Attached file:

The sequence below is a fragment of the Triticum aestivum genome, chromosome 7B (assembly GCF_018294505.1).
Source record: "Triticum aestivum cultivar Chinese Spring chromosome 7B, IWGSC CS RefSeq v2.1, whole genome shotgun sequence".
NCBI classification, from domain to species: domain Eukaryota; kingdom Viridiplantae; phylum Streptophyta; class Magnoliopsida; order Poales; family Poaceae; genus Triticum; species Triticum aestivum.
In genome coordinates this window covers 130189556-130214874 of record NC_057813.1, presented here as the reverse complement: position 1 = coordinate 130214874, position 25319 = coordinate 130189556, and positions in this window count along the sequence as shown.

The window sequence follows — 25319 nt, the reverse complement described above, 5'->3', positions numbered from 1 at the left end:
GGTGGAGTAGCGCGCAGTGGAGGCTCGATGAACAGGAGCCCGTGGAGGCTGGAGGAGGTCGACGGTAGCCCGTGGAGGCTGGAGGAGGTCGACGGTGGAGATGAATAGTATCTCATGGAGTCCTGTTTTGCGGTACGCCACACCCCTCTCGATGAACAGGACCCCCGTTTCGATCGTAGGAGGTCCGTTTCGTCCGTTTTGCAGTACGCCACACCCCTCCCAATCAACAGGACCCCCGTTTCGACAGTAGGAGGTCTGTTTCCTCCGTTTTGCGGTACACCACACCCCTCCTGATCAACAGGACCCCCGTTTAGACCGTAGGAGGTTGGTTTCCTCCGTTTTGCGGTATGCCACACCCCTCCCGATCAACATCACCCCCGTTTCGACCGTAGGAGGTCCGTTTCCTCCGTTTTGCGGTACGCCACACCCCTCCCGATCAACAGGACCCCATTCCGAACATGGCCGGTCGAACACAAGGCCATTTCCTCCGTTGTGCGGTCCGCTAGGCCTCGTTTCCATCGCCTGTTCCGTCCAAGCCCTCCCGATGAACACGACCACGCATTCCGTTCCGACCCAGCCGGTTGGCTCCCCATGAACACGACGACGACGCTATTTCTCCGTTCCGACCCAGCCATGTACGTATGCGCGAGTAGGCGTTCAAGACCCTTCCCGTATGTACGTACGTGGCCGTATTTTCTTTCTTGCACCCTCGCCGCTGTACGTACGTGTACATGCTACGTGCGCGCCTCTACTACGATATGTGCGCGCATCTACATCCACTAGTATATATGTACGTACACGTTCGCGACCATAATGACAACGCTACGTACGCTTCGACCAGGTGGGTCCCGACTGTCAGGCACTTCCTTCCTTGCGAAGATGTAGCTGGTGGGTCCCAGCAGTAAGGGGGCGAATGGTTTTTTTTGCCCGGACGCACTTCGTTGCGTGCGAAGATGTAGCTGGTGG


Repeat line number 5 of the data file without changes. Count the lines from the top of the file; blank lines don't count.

The window sequence follows — 25319 nt, the reverse complement described above, 5'->3', positions numbered from 1 at the left end: